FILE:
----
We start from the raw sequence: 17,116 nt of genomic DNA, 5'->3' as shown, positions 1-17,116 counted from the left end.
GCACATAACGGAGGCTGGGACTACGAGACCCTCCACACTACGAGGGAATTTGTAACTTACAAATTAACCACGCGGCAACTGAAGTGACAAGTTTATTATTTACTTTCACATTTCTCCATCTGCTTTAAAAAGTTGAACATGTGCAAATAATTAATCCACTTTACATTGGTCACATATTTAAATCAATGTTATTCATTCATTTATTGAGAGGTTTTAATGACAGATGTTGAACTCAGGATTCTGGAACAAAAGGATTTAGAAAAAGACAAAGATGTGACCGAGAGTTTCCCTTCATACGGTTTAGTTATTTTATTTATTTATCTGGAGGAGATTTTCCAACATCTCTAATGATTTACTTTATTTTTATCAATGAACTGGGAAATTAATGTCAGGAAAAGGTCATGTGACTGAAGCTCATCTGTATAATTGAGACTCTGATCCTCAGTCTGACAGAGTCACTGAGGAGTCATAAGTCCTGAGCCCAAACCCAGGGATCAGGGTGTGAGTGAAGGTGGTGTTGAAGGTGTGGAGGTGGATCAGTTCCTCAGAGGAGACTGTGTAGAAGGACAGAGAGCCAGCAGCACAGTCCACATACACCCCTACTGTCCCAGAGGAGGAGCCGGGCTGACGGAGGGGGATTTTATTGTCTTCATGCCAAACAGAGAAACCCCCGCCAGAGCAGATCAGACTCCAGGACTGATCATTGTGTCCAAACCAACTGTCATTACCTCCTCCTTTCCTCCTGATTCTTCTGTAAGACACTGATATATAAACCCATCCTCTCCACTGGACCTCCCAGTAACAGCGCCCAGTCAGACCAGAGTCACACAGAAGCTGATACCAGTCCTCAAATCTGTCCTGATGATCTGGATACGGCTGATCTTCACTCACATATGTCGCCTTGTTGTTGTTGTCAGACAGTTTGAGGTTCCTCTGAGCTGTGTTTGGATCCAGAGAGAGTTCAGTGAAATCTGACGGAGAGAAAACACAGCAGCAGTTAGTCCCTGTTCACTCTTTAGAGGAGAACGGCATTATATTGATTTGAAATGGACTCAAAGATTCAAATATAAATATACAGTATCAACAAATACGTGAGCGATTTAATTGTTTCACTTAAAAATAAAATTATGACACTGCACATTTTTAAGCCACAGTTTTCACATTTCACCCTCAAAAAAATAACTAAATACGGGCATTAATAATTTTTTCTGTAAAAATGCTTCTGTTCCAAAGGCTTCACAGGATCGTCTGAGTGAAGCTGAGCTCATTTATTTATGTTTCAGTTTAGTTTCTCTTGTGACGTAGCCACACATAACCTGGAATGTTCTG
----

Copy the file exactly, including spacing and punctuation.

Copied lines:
We start from the raw sequence: 17,116 nt of genomic DNA, 5'->3' as shown, positions 1-17,116 counted from the left end.
GCACATAACGGAGGCTGGGACTACGAGACCCTCCACACTACGAGGGAATTTGTAACTTACAAATTAACCACGCGGCAACTGAAGTGACAAGTTTATTATTTACTTTCACATTTCTCCATCTGCTTTAAAAAGTTGAACATGTGCAAATAATTAATCCACTTTACATTGGTCACATATTTAAATCAATGTTATTCATTCATTTATTGAGAGGTTTTAATGACAGATGTTGAACTCAGGATTCTGGAACAAAAGGATTTAGAAAAAGACAAAGATGTGACCGAGAGTTTCCCTTCATACGGTTTAGTTATTTTATTTATTTATCTGGAGGAGATTTTCCAACATCTCTAATGATTTACTTTATTTTTATCAATGAACTGGGAAATTAATGTCAGGAAAAGGTCATGTGACTGAAGCTCATCTGTATAATTGAGACTCTGATCCTCAGTCTGACAGAGTCACTGAGGAGTCATAAGTCCTGAGCCCAAACCCAGGGATCAGGGTGTGAGTGAAGGTGGTGTTGAAGGTGTGGAGGTGGATCAGTTCCTCAGAGGAGACTGTGTAGAAGGACAGAGAGCCAGCAGCACAGTCCACATACACCCCTACTGTCCCAGAGGAGGAGCCGGGCTGACGGAGGGGGATTTTATTGTCTTCATGCCAAACAGAGAAACCCCCGCCAGAGCAGATCAGACTCCAGGACTGATCATTGTGTCCAAACCAACTGTCATTACCTCCTCCTTTCCTCCTGATTCTTCTGTAAGACACTGATATATAAACCCATCCTCTCCACTGGACCTCCCAGTAACAGCGCCCAGTCAGACCAGAGTCACACAGAAGCTGATACCAGTCCTCAAATCTGTCCTGATGATCTGGATACGGCTGATCTTCACTCACATATGTCGCCTTGTTGTTGTTGTCAGACAGTTTGAGGTTCCTCTGAGCTGTGTTTGGATCCAGAGAGAGTTCAGTGAAATCTGACGGAGAGAAAACACAGCAGCAGTTAGTCCCTGTTCACTCTTTAGAGGAGAACGGCATTATATTGATTTGAAATGGACTCAAAGATTCAAATATAAATATACAGTATCAACAAATACGTGAGCGATTTAATTGTTTCACTTAAAAATAAAATTATGACACTGCACATTTTTAAGCCACAGTTTTCACATTTCACCCTCAAAAAAATAACTAAATACGGGCATTAATAATTTTTTCTGTAAAAATGCTTCTGTTCCAAAGGCTTCACAGGATCGTCTGAGTGAAGCTGAGCTCATTTATTTATGTTTCAGTTTAGTTTCTCTTGTGACGTAGCCACACATAACCTGGAATGTTCTG